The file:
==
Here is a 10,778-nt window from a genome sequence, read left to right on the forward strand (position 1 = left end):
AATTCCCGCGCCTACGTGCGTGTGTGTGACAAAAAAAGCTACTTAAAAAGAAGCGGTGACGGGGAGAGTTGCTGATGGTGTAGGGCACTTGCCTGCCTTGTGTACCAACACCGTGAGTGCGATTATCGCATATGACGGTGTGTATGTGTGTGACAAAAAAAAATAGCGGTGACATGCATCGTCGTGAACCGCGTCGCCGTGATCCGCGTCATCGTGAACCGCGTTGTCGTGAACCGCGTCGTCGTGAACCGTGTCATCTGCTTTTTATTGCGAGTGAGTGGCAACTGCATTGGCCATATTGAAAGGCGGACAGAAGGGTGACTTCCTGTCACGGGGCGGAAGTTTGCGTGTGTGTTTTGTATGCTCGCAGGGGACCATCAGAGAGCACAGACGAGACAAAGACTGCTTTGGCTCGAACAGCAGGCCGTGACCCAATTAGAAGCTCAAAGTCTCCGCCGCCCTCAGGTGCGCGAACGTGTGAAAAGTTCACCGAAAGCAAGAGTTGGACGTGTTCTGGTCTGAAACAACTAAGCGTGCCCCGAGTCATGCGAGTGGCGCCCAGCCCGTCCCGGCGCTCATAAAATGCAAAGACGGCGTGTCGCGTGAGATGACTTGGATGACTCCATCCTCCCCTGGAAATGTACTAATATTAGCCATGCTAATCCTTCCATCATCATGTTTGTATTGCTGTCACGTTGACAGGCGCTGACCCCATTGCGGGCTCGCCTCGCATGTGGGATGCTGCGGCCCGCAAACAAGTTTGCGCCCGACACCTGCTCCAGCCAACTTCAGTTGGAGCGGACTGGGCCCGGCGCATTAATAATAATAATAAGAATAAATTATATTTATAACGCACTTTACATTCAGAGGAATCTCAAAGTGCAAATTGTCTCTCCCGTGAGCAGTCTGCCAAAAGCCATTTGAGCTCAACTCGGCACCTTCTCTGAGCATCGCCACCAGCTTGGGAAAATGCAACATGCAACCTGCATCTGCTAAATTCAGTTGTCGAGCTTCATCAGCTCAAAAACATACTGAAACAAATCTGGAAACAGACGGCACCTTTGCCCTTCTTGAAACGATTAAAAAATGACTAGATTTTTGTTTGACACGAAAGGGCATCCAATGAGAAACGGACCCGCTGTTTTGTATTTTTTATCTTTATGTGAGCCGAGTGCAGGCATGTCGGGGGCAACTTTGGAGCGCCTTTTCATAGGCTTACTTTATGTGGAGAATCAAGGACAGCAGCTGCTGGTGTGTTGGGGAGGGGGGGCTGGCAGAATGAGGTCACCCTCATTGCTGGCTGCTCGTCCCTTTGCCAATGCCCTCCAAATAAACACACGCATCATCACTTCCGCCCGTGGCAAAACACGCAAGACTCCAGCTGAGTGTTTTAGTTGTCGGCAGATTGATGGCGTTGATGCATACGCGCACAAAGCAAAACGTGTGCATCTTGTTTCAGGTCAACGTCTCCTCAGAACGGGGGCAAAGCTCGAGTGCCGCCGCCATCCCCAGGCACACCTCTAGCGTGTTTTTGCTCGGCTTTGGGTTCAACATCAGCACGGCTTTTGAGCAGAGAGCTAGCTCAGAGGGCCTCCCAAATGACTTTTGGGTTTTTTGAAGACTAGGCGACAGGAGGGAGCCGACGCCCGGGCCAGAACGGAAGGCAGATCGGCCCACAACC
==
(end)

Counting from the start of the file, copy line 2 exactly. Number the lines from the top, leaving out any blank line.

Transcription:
AATTCCCGCGCCTACGTGCGTGTGTGTGACAAAAAAAGCTACTTAAAAAGAAGCGGTGACGGGGAGAGTTGCTGATGGTGTAGGGCACTTGCCTGCCTTGTGTACCAACACCGTGAGTGCGATTATCGCATATGACGGTGTGTATGTGTGTGACAAAAAAAAATAGCGGTGACATGCATCGTCGTGAACCGCGTCGCCGTGATCCGCGTCATCGTGAACCGCGTTGTCGTGAACCGCGTCGTCGTGAACCGTGTCATCTGCTTTTTATTGCGAGTGAGTGGCAACTGCATTGGCCATATTGAAAGGCGGACAGAAGGGTGACTTCCTGTCACGGGGCGGAAGTTTGCGTGTGTGTTTTGTATGCTCGCAGGGGACCATCAGAGAGCACAGACGAGACAAAGACTGCTTTGGCTCGAACAGCAGGCCGTGACCCAATTAGAAGCTCAAAGTCTCCGCCGCCCTCAGGTGCGCGAACGTGTGAAAAGTTCACCGAAAGCAAGAGTTGGACGTGTTCTGGTCTGAAACAACTAAGCGTGCCCCGAGTCATGCGAGTGGCGCCCAGCCCGTCCCGGCGCTCATAAAATGCAAAGACGGCGTGTCGCGTGAGATGACTTGGATGACTCCATCCTCCCCTGGAAATGTACTAATATTAGCCATGCTAATCCTTCCATCATCATGTTTGTATTGCTGTCACGTTGACAGGCGCTGACCCCATTGCGGGCTCGCCTCGCATGTGGGATGCTGCGGCCCGCAAACAAGTTTGCGCCCGACACCTGCTCCAGCCAACTTCAGTTGGAGCGGACTGGGCCCGGCGCATTAATAATAATAATAAGAATAAATTATATTTATAACGCACTTTACATTCAGAGGAATCTCAAAGTGCAAATTGTCTCTCCCGTGAGCAGTCTGCCAAAAGCCATTTGAGCTCAACTCGGCACCTTCTCTGAGCATCGCCACCAGCTTGGGAAAATGCAACATGCAACCTGCATCTGCTAAATTCAGTTGTCGAGCTTCATCAGCTCAAAAACATACTGAAACAAATCTGGAAACAGACGGCACCTTTGCCCTTCTTGAAACGATTAAAAAATGACTAGATTTTTGTTTGACACGAAAGGGCATCCAATGAGAAACGGACCCGCTGTTTTGTATTTTTTATCTTTATGTGAGCCGAGTGCAGGCATGTCGGGGGCAACTTTGGAGCGCCTTTTCATAGGCTTACTTTATGTGGAGAATCAAGGACAGCAGCTGCTGGTGTGTTGGGGAGGGGGGGCTGGCAGAATGAGGTCACCCTCATTGCTGGCTGCTCGTCCCTTTGCCAATGCCCTCCAAATAAACACACGCATCATCACTTCCGCCCGTGGCAAAACACGCAAGACTCCAGCTGAGTGTTTTAGTTGTCGGCAGATTGATGGCGTTGATGCATACGCGCACAAAGCAAAACGTGTGCATCTTGTTTCAGGTCAACGTCTCCTCAGAACGGGGGCAAAGCTCGAGTGCCGCCGCCATCCCCAGGCACACCTCTAGCGTGTTTTTGCTCGGCTTTGGGTTCAACATCAGCACGGCTTTTGAGCAGAGAGCTAGCTCAGAGGGCCTCCCAAATGACTTTTGGGTTTTTTGAAGACTAGGCGACAGGAGGGAGCCGACGCCCGGGCCAGAACGGAAGGCAGATCGGCCCACAACC